additive

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additive

 [ad´ĭ-tiv]
1. characterized by addition.
2. a substance added to another, such as to improve its appearance or increase its nutritive value.

ad·di·tive

(ad'i-tiv),
1. A substance not naturally part of a material (for example, food) but deliberately added to fulfill some specific purpose (for example, preservation).
2. Tending to add or be added; denoting addition.
3. In metric studies (for example, genetics, epidemiology, physiology, statistics), having the property that the total combined effect of two or more factors equals the sum of their individual effects in isolation. Compare: synergism.

additive

[ad′itiv]
any substance added intentionally or indirectly that becomes a part of the food, pharmaceutical, or other product. Additives may be introduced in growing, processing, packaging, storage, or cooking or other final preparation for consumption.

Additive

adjective
(1) See Additive effect
(2) Characterised by addition
noun A substance—e.g., a flavouring agent, preservative, vitamin or other substance—which is added to an active substance to improve appearance, texture, or increase shelf-life or nutritional value.

ad·di·tive

(ad'i-tiv)
1. A substance not naturally a part of a material (e.g., food) but deliberately added to fulfill some specific purpose (e.g., preservation).
2. Tending to add or be added; denoting addition.
3. In quantitative studies (e.g., genetics, epidemiology, physiology, statistics), having the property that the total combined effect of two or more factors equals the sum of their individual effects in isolation.
Compare: synergism

additive

Any substance added to something, especially a food, in order to improve or preserve it. Additives are of economic and nutritional importance but some people may display allergic sensitivity to some of them.

ad·di·tive

(ad'i-tiv)
A substance not naturally part of a material (e.g., food) but deliberately added to fulfill some specific purpose (e.g., preservation).

additive,

n an ingredient added to a food, drug, or other preparation to produce a desired result, such as color or consistency, unrelated to the primary purpose of the preparation.

additive

1. characterized by addition.
2. a substance added to another to improve its appearance, increase its nutritive value, etc. See feed additive.

food additive
material added to food; includes preservatives, emulsifiers, stabilizers, acids, nonstick agents, humectants, firming agents, antifoaming agents, colorings and flavorings, solvents, and even nutritive materials such as minerals and vitamins.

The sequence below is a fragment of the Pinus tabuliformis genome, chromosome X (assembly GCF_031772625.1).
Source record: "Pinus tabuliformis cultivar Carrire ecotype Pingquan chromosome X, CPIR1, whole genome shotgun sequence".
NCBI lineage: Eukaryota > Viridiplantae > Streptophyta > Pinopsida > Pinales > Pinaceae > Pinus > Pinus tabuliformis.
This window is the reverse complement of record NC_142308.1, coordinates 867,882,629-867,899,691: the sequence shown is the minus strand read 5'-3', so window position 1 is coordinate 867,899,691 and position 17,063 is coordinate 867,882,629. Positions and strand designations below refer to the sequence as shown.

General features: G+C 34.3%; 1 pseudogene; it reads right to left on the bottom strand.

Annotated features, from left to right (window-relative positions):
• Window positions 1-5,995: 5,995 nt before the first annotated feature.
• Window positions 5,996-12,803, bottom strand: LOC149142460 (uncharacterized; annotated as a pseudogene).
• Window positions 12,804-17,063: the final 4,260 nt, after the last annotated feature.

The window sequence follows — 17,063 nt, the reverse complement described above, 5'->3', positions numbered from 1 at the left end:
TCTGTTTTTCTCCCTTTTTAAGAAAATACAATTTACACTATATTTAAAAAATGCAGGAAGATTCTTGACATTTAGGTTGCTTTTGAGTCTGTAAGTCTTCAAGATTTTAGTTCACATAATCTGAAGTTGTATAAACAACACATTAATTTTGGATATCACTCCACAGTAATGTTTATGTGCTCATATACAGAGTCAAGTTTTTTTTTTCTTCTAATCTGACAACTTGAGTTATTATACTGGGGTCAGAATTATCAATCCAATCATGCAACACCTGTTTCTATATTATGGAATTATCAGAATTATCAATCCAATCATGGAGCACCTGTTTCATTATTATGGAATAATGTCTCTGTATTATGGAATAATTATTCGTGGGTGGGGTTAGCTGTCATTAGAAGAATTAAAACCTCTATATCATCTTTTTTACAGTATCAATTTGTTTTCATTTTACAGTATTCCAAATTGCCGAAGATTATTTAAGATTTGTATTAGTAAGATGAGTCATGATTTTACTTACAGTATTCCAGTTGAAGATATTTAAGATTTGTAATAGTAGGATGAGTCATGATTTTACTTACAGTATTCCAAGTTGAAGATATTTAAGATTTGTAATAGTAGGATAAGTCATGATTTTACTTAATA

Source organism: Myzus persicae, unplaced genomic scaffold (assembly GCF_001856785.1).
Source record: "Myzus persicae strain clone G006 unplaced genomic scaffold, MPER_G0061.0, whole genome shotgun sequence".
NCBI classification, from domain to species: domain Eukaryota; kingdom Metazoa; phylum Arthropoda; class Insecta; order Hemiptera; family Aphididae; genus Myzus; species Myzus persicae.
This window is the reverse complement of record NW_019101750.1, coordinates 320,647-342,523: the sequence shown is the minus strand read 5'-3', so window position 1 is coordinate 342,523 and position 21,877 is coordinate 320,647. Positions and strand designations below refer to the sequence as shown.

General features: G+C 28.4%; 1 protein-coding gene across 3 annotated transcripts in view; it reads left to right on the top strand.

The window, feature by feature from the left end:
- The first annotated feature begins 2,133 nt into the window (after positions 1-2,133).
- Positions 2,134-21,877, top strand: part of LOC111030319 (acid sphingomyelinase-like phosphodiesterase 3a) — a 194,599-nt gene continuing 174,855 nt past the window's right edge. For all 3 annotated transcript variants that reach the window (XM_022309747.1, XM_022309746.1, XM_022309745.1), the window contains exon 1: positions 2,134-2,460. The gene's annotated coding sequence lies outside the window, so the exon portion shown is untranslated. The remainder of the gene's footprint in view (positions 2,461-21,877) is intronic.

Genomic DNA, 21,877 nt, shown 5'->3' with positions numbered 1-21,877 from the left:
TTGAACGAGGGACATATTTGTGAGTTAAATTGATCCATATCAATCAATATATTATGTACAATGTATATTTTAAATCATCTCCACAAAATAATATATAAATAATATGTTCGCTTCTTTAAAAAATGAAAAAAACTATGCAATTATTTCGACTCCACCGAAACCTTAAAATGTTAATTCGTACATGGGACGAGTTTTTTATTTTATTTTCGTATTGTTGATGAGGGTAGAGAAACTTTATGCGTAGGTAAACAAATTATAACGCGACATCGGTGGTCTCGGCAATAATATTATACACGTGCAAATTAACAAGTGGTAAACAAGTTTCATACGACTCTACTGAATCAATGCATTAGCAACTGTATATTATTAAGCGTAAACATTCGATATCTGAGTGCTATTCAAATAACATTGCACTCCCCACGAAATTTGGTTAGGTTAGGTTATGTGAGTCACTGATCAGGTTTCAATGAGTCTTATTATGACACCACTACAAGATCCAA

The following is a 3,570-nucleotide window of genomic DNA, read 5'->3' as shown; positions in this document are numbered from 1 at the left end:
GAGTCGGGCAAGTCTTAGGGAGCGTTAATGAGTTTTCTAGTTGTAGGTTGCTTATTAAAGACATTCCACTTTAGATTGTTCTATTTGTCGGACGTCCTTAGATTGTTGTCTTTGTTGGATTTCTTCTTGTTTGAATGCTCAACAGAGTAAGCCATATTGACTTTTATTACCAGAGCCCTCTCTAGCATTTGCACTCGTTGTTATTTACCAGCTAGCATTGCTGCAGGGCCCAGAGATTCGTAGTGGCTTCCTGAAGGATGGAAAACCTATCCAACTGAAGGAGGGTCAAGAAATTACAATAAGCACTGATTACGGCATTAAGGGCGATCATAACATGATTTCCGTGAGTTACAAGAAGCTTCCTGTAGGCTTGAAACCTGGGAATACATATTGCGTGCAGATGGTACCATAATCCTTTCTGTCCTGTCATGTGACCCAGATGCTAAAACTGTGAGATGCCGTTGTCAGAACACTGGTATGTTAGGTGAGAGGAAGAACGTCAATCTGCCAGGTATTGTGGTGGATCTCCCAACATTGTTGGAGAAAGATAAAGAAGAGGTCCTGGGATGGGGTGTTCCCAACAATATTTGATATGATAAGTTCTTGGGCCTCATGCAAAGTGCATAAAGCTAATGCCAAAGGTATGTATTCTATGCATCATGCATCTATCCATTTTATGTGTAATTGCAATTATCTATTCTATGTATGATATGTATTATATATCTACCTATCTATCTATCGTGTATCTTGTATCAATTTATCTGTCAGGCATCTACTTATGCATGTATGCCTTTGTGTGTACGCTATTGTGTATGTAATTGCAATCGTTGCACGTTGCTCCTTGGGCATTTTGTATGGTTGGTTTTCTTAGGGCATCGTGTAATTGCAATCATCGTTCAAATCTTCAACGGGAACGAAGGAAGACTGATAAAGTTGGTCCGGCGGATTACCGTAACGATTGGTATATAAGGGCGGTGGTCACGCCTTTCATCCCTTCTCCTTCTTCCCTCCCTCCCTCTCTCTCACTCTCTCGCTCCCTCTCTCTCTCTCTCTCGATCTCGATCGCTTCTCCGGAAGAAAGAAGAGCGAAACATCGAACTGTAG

additive gene action
1. total contribution made by all loci to a polygenic trait.
2. when the heterozygote is intermediate in phenotype between the two homozygotes, i.e. a lack of dominance.
additive genetic relationship
the degree of relationship (number of genes held in common) between two individuals neither of which is inbred; the minimum relationship is 0 and the maximum is 1.0.
additive genetic variance
variance attributed to the mean effect of substituting one allele for another at any given loci.
intramammary infusion additive
agents, e.g. anti-inflammatories, added to improve pharmacological efficacy.
additive relationship
see additive genetic relationship (above).
References in periodicals archive ?
The phytogenic feed additives feed additivesmarket is segmented into four parts based on the end-use type, packaging type, distribution channels, and geography.
USDA certified-organic producers only use safe additives, like beet juice, to add a reddish color.
Liquid and paste dispersions for all thermoplastics and thermosets can include various processing additives.
Food Standards Agency (FSA) question whether these results are relevant to the human consumption of these additives.
Some examples of this coagulant concept being used in different parts of the industry include internal size promotion or fixation, efficiency gains for wet end starch and dry strength additives, optical whitener quenching, incoming water color removal, effluent neutralization prior to the clarifier, dual polymer retention systems, and drainage aids for save alls and forming fabrics.
Other researchers have suggested that changes in engine temperature or chemical interactions between the additive and metal surfaces trigger a lubricant's function.
The goal is to overcome soy stereotypes by impressing on consumers that protein additives, in addition to being healthy, can be tasty and possess a pleasant consistency and mouth feel.
Lubricant Additives (published 07/2000, 168 pages) is available for $3,500 from The Freedonia Group, Inc.
Today, food and drink makers use additives to spur your appetite in a number of ways:
By "100 percent natural," manufacturers mean they don't use reconstituted tobacco or the flavor-enhancing additives that caused an uproar two years ago, when cigarette makers revealed a list of nearly 600 chemicals that have been added to cigarettes over the years.
Although salt, baking soda, vanilla and yeast are commonly used in foods today, many people tend to think of any additives added to foods as complex chemical compounds.
LONDON -- Merchant Research & Consulting, Ltd takes pride in announcing the organization of its new state-of-art conference, the International Gasoline Additives Conference 2012.